Classic Car Restoration: 1931 Model A Ford
While living in Fort St. John, B.C., in 1965, my husband Jim purchased a 1931 Model A Ford truck—for $10 and a fishing rod. After overhauling the motor and hearing it run for the first time, Jim had to put the whole project on hold and place the truck into storage, as the whole family moved farther north for five years. In 1976, after a subsequent move to Dawson Creek, B.C., Jim brought the old truck home, but a lack of time, work space and funds prohibited Jim from resuming the restoration project. In 1981, the Model A was hauled to our new family acreage in South Dawson and “tarped in” to keep it safe from the elements over the long term. Finally, after retiring in 1999 and building a double garage, Jim had a place to work and sufficient funds and time to spend on his long-delayed project.
I was advised early on in the project that, according to the restorer’s manual Jim kept handy, “It’s sometimes wise not to keep track of the cost of parts and materials” and that “the interest and involvement of your family is important.” Thus, from time to time, I was called upon to hold, help or just admire the work being done.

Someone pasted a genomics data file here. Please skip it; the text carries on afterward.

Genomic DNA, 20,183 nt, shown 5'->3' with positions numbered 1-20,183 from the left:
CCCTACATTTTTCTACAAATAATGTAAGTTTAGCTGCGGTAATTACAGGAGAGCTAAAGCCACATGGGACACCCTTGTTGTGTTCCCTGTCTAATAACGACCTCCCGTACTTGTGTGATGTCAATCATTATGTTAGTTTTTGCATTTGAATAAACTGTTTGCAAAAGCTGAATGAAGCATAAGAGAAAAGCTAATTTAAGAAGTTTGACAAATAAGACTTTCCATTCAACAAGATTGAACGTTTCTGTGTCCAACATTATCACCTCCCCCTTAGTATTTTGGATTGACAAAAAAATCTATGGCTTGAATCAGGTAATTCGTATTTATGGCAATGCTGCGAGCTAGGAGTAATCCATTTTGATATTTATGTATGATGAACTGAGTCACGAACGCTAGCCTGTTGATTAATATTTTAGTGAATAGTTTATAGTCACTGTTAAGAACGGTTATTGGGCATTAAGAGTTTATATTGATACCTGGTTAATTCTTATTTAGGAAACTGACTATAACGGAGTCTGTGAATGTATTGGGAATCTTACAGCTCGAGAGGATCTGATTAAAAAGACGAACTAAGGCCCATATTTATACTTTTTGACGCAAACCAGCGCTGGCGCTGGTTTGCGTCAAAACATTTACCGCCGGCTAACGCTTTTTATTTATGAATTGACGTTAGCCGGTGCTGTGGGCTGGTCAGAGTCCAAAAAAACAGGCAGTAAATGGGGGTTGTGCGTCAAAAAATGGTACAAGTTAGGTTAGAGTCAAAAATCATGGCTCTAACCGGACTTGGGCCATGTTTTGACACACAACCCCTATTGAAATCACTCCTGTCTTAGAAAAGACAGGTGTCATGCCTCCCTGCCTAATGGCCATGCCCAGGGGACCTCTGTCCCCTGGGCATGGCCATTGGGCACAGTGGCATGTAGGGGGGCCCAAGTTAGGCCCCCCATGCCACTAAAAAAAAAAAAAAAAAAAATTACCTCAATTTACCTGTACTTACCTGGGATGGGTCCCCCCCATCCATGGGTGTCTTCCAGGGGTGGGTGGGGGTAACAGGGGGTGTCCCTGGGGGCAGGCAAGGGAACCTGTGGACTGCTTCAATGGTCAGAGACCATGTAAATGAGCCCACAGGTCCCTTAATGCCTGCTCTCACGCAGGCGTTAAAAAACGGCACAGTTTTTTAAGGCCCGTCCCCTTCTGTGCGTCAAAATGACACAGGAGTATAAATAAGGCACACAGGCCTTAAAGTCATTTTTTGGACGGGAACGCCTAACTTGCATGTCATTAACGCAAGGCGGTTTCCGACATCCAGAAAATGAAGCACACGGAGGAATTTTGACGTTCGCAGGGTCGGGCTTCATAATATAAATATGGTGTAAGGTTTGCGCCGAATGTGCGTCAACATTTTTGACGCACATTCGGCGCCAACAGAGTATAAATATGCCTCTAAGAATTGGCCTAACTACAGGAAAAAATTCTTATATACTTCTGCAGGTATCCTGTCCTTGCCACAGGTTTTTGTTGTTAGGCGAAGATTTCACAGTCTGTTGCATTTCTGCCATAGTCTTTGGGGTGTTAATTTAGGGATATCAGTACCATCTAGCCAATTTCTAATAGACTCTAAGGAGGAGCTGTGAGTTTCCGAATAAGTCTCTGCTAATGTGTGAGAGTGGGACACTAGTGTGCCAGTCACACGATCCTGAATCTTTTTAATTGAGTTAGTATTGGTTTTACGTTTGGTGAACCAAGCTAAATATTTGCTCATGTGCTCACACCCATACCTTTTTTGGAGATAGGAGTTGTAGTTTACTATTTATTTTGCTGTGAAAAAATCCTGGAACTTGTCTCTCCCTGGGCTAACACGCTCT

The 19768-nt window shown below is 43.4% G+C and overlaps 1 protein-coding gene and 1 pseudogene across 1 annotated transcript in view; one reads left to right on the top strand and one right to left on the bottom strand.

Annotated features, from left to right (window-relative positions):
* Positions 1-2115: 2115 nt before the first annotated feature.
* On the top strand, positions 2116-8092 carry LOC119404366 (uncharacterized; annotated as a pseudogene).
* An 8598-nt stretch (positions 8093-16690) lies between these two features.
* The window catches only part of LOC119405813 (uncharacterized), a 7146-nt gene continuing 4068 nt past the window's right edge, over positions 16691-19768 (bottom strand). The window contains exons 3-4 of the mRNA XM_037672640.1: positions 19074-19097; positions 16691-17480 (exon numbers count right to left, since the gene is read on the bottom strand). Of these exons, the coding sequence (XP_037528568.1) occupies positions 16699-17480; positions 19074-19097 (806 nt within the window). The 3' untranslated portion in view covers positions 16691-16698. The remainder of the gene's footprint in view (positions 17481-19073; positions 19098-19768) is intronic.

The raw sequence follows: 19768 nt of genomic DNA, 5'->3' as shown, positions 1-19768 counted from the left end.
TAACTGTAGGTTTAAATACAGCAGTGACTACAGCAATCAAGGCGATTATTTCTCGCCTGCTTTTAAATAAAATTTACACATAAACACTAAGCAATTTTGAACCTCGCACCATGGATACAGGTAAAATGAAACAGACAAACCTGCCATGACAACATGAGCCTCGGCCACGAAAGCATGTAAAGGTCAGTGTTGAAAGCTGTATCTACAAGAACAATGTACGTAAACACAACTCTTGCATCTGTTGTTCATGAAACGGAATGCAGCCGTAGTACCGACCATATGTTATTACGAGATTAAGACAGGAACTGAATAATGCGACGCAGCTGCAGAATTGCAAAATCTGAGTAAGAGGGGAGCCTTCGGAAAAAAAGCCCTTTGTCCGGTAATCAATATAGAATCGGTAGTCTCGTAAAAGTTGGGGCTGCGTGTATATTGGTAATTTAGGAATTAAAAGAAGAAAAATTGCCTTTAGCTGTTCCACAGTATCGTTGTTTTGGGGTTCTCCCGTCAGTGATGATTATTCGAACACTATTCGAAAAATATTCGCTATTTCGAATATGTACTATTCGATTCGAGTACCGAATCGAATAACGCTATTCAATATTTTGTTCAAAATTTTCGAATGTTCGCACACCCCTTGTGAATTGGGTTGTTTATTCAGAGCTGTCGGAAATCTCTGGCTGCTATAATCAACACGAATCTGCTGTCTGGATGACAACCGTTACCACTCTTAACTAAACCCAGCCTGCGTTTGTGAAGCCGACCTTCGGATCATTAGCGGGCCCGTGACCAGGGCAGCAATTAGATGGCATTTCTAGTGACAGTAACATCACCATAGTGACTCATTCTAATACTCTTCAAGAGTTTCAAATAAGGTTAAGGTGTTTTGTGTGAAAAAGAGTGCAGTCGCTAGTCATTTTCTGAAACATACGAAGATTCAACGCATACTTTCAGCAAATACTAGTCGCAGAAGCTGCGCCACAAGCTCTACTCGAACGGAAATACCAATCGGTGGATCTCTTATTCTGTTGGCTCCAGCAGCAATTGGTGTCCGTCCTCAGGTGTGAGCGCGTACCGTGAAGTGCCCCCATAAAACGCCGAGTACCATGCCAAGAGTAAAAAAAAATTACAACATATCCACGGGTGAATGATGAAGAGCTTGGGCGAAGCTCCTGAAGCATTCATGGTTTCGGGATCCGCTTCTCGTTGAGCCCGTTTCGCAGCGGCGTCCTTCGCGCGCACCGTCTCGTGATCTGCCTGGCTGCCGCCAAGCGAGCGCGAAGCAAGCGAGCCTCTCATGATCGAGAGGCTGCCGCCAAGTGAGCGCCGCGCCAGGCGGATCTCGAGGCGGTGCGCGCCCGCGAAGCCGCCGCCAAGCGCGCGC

Many happy and sometimes frustrating hours were spent rebuilding the engine, grinding and sanding various parts, stretching roof material, upholstering the interior, and aligning doors and trim—not to mention finding and ordering parts from George Moir’s Antique Auto Parts and fitting everything back together again.
Start the car! We’re counting down 10 great Canadian road trips.